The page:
While men's adrenal glands also show a drop in androgen production with aging, the drop is less precipitous. The difference is probably due to the continued function of the testes, which, unlike the ovaries, do not shut down dramatically at midlife.
Before I did the research, I knew that the average age for a woman at menopause is about fifty. I was surprised to learn that 8 percent of all women have a full, natural menopause before the age of forty. Symptoms of testosterone deficiency can develop for these women as early as their mid- to late thirties.
"I went through menopause at age fifty-one. My mid-to-late
The short answer is that at that time, with this person's particular balance of hormonal factors, she had more available testosterone.
During the years just before menopause, often called the peri-menopause, the ovaries produce estrogen but often fail to mature an egg follicle. This means that the ovaries fail to ovulate, and so fail to produce progesterone, which is made by the follicle cells of the ripening egg.
Another element in this complex tapestry of hormonal interactions is that for 50 percent of women, when the ovaries stop producing eggs, the ovarian tissue (ovarian stroma) that produces testosterone responds to the pituitary gland's attempt to get it to ovulate by producing more testosterone. When this happens, a woman may experience some increase or return of vital energy and libido. How long this level of testosterone effect may last depends on the rate at which testosterone production by the adrenals and ovaries continues to decrease, as well as on the genetically determined receptor and enzyme factors discussed previously.
Researchers have discovered that for about 50 percent of women, the ovaries do not make a major contribution to testosterone production following menopause. These may be the same women who suffer a significant loss of libido following menopause.
Dr. Barbara Sherwin of McGill University in Montreal is a leading researcher in testosterone supplemental therapy for menopausal women, and with regard to the potential increase in the ovaries' production of testosterone at menopause, explains: "When it occurs, this increase in ovarian testosterone production is time limited, so that eventually, testosterone levels decrease in all women."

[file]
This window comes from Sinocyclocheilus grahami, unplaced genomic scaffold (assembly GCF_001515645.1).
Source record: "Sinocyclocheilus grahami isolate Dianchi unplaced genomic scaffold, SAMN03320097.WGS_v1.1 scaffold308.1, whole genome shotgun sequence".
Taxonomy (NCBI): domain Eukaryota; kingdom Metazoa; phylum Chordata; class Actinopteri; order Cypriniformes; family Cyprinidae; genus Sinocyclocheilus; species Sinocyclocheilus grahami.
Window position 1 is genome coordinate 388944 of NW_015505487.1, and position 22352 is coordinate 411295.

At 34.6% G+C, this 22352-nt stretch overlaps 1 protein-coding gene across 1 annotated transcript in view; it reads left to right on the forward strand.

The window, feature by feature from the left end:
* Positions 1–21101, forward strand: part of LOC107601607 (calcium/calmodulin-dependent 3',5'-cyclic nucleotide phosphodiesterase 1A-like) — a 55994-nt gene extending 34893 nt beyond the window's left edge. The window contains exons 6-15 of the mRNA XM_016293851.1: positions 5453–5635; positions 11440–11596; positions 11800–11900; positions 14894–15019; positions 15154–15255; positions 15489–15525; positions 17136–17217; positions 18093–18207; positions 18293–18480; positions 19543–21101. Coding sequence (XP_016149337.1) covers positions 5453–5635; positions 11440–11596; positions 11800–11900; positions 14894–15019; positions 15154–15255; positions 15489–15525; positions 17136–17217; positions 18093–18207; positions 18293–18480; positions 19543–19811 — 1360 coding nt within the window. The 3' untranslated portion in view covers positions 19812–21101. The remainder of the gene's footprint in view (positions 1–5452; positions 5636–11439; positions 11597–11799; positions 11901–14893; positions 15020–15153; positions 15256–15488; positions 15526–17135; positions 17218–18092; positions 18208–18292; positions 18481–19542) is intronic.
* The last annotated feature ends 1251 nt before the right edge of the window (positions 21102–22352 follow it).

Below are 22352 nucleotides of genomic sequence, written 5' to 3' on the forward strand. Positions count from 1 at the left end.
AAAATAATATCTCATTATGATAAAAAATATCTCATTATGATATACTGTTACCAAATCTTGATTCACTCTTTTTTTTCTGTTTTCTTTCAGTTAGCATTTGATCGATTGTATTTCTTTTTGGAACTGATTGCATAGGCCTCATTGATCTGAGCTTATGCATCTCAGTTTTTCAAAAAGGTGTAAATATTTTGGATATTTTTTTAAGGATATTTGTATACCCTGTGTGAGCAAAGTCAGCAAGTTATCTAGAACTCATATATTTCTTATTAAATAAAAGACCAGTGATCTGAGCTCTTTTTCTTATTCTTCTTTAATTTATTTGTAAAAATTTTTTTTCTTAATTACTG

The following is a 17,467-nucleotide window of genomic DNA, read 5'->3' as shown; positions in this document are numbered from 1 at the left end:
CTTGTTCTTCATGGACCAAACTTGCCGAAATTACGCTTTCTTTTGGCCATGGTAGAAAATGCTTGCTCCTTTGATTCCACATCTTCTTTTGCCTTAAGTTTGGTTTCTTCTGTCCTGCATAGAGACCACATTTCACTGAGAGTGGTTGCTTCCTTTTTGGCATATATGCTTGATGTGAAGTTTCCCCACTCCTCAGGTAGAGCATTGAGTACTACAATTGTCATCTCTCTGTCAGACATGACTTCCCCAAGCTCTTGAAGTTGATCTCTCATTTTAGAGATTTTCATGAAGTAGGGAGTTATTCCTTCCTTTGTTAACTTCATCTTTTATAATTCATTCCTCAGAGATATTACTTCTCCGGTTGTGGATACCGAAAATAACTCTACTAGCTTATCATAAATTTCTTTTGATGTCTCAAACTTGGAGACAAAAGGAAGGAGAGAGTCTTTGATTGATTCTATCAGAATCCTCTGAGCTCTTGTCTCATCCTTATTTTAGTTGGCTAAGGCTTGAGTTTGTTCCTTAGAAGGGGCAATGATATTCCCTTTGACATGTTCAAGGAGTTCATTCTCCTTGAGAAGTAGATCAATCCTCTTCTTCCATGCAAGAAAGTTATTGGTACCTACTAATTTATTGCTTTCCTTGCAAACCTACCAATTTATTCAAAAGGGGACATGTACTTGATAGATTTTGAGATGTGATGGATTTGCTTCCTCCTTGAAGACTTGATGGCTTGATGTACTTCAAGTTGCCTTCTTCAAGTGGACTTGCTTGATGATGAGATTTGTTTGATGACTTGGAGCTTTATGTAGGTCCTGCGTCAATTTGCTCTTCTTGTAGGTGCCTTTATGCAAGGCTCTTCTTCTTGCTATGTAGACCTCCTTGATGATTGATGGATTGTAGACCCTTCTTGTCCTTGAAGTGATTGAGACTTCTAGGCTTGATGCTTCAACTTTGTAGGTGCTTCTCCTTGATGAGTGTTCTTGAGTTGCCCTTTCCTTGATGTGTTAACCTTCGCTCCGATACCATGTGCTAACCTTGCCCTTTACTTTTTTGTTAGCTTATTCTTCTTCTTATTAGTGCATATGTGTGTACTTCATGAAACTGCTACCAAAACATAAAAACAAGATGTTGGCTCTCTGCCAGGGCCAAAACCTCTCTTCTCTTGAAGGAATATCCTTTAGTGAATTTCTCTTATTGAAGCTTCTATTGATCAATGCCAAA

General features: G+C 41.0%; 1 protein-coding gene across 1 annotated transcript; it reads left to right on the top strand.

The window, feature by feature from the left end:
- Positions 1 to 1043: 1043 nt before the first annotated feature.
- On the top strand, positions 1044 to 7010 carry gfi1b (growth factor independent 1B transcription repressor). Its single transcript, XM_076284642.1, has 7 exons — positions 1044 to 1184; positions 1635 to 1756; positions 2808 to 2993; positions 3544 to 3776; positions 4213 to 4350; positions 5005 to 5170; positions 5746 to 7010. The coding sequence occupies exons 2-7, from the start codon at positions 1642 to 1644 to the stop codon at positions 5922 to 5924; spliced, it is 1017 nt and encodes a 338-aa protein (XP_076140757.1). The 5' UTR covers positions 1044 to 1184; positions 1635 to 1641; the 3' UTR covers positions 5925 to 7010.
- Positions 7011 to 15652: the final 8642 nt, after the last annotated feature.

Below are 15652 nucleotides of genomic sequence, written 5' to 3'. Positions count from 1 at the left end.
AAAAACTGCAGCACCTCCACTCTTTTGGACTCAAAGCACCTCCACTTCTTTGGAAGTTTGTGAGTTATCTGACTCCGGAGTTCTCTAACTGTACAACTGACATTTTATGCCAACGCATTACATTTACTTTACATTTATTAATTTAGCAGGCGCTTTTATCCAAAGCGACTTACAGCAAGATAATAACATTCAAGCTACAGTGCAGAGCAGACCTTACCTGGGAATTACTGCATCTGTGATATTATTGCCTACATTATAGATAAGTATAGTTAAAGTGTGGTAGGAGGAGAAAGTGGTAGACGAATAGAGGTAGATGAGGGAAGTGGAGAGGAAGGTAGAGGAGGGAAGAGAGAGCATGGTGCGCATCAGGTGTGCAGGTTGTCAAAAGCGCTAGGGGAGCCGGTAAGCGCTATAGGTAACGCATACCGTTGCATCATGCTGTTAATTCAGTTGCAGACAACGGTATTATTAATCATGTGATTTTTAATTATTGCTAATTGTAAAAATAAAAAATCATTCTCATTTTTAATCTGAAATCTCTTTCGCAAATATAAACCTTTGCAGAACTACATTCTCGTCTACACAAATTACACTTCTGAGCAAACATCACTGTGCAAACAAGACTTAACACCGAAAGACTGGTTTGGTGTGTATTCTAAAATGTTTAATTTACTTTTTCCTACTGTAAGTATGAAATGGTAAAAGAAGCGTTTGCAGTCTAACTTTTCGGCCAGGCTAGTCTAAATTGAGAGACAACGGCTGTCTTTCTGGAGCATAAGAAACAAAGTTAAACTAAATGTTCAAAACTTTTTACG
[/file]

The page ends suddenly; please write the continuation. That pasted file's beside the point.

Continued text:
What is evident is that Margaret Mead, who touted "postmenopausal zest," was conceivably reflecting her own experience and the experience of some but by no means all postmenopausal women.
'When can a woman develop testosterone deficiency?"
During the two or three years preceding menopause and through the five years following, a significant number (roughly 50 percent) of women who approach menopause naturally that is, with their uterus and ovaries intact-notice some symptoms of testosterone deficiency. For some women the onset of symptoms of diminished sexual interest and response may be rather sudden-over a period of a few months. For others, the change may be more gradual-over a period of several years.
A gradual development of testosterone deficiency is a function of aging for all women, as a consequence of several factors: loss of ovarian testosterone, diminished production of adrenal androgens, aging testosterone receptors, and reduced enzyme function. just as there is a wide spectrum of ages at which women experience menopause, there is a wide spectrum of ages at which women develop critical reductions in adrenal androgens and in testosterone receptor and enzymatic failure. Some women have the genetic predisposition to maintain androgen production and receptor and enzyme functions adequate to keep them vital for decades longer than others.